The wiring fried, one day, and I sold it for $50 to a Morris Minor enthusiast. Of course, the steering wheel was on the left side.

    Thanks for sharing this, Tortron!
    The greatest gift you have to give to the world is that of your own self~transformation.

  5. #5

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    Plenty of minors about in NZ geezer. In the summer I see at least one a week, saw 2 in one day on opposite sides of the city the other day (one was even a van). Still get offered wrecks when people find out I have one so plenty rotting away behind sheds and the like!

    No plan on wrapping these ones, I did the last set I built and the runners actually iced up. They are about twice as long as the original (heated by the exhaust log manifold. Yuck) and incorporate Bakelite spacers, so there's minimal heat transfer. Might paint them white 50s style.
    The direction of the build is how I would have had it if I built it in the 50s, perhaps leaning towards a factory special. So keeping everything period correct (yeah I'm cheating with the electric fan, but the solid mount fan on the generator sucks and I already lost a radiator to it. Plus the distributor is actually a modern repo with a full electronic setup inside, I found my o.g. had some weird play in the body after skimming the head....)
    So that's basically why I'm not swapping the engine. An a series, it even better a Datsun A series would be dirt cheap, bolt right in, and make twice the power right off the bat..

    Roster - sounds like a good swap! I considered a lhd conversion just for a laugh, it only takes a couple hours (apart from the gauges in these early ones not being in the centre). When I first got this one the starter was broken so I used the crank start for about a year before fixing it, never any problems apart from the wof inspectors complaining about it not being practical....
    Unfortunately I can't use it now with the electronic dizzy. But I do still run a generator rather than an alternator (oh yeah it's converted to negative earth too) so could fix the original and keep it in the boot just in case

  6. #6

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    The negative earth explains why it hasn't turned into a pile of iron oxide by now. English cars... Is there a big NZ enthusiasts community with Morries that keeps them going? It's funny how such a tiny country has such a diversity with vehicles - too bad you guys get fiercely gouged at the petrol pumps. My local price for 91 is about $1.30 p/L AUD (it was $1.62 a few weeks ago) I had a little Ford Prefect for a while but the rust was out of control and a bunch of the mechanicals had been cobbled together badly. I then had my eye on an '53 Anglia for a pocket hotrod but I had to pass on that project.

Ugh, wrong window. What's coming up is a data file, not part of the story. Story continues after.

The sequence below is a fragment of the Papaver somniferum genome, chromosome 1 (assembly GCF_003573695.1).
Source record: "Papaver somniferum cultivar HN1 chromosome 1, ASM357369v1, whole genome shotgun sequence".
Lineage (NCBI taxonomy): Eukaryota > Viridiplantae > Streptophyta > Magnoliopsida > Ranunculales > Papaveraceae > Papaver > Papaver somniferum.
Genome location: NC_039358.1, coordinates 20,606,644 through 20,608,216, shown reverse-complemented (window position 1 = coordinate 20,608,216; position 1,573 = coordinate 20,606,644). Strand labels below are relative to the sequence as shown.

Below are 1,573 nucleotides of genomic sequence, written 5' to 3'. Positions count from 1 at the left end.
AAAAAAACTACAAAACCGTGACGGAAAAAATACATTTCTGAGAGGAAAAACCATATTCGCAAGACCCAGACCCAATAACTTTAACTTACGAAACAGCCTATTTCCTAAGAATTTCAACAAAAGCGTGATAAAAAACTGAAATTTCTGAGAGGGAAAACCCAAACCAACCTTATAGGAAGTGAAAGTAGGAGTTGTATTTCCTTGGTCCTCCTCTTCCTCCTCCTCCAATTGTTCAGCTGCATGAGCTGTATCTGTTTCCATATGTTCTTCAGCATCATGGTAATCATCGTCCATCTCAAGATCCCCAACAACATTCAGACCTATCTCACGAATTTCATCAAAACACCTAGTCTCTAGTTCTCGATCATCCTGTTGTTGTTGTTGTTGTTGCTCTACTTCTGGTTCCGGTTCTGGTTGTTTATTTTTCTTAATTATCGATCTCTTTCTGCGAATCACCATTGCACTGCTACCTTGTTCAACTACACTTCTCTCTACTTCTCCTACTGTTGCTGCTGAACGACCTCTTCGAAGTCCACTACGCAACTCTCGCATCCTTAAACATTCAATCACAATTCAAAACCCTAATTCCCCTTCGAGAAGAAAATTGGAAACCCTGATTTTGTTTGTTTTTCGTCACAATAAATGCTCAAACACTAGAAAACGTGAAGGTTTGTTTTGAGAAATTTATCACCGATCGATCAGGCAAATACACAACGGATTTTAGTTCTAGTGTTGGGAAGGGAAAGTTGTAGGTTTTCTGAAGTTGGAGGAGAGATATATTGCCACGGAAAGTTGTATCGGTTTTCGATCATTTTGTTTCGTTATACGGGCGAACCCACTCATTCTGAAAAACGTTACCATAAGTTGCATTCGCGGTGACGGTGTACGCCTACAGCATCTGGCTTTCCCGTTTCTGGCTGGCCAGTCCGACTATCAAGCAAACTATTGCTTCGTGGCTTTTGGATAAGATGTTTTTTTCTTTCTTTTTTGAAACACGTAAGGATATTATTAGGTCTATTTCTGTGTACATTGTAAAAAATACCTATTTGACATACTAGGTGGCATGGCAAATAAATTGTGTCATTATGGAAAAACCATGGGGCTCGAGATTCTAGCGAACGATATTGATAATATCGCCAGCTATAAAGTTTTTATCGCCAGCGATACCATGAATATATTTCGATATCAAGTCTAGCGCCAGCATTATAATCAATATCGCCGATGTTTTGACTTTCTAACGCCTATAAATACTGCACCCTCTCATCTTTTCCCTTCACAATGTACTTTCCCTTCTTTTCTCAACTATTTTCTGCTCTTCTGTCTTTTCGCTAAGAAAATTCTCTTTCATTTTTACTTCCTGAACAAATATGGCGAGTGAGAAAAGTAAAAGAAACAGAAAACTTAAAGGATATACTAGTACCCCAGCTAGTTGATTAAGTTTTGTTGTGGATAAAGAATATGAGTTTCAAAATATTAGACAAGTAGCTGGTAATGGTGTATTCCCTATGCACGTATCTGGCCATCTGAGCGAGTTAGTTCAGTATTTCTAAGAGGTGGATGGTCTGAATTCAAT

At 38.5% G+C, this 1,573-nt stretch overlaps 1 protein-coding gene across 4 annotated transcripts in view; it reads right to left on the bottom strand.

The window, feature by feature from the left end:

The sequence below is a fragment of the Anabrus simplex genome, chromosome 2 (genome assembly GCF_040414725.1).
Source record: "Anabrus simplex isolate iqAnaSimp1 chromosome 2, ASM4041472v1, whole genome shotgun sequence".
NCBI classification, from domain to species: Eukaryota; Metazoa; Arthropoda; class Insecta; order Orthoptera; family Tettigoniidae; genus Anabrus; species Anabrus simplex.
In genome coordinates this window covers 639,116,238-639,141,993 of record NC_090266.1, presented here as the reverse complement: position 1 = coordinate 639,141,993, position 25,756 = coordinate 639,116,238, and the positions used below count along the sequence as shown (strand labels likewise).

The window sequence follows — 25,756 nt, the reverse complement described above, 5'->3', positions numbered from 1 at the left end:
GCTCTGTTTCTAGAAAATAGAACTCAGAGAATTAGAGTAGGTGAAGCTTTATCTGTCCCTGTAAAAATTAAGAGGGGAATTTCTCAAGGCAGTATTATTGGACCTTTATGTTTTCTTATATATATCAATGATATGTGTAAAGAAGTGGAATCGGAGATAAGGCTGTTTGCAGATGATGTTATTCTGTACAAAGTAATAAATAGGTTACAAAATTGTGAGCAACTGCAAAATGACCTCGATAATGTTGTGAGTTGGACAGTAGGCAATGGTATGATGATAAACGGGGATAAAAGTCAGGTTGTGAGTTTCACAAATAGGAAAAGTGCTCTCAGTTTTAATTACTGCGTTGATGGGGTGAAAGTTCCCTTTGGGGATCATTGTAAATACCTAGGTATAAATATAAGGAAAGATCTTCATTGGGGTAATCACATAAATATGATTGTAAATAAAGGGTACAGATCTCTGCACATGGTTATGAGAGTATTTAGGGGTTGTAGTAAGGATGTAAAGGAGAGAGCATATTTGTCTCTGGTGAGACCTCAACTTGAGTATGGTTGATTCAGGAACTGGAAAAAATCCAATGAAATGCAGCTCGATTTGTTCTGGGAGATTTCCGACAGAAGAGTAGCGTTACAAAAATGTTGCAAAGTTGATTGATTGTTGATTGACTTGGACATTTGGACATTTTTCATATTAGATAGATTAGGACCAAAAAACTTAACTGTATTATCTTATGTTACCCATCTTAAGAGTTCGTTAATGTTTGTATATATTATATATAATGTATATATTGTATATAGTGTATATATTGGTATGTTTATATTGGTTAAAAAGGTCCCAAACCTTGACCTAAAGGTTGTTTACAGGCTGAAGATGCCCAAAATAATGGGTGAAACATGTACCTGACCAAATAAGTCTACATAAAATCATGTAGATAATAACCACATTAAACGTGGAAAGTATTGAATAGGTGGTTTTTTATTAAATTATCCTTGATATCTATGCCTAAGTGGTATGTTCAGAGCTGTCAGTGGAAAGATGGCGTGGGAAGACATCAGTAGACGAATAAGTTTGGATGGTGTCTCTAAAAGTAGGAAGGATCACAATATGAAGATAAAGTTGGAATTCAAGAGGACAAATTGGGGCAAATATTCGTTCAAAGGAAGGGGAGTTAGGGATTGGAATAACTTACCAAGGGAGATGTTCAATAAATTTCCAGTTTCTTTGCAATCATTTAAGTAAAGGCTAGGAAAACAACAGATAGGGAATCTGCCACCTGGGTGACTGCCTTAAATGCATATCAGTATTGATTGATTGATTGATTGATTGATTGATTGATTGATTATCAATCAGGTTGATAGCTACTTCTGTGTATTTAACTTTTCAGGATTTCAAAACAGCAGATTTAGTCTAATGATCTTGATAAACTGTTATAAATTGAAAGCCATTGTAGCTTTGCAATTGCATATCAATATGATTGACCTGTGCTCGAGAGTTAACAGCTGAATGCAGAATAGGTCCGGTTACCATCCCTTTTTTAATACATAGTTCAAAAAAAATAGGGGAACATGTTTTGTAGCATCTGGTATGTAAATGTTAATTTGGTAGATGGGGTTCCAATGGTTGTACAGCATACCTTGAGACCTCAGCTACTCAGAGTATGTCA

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  7. #7

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    Click image for larger version. 

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    Gearbox and cross member back in and attached to the driveshaft.
    Special ordered some 30mm copper washers for the engine and gearbox sump bolts. So they are in and filled with fresh oil.

    Now I need to put the master cylinder in and rebleed the whole system.
    And then finally, at last, I can staet on tuning the carbs

  8. #8

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    It always amazes me with Brit gearboxes. They are so dinky to look at but are built to take a direct hit from a tank shell. I can't say I've ever heard of one 'blowing up' so to speak.
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  9. #9

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    So I captivated my crossmember nuts, put all the brake lines back in, hooked up the clutch linkage.
    Pulled the manifolds and tightened up everything and put in some new gaskets in the flanges.
    Had ordered the wrong choke lever, which isn't too much of a problem but looks better having matching ones. Made a cheap fix Click image for larger version. 

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    Yup that's an old NZ 5 cent piece. I had some steel I was going to use
    But this will give someone a chuckle down the line I'm sure.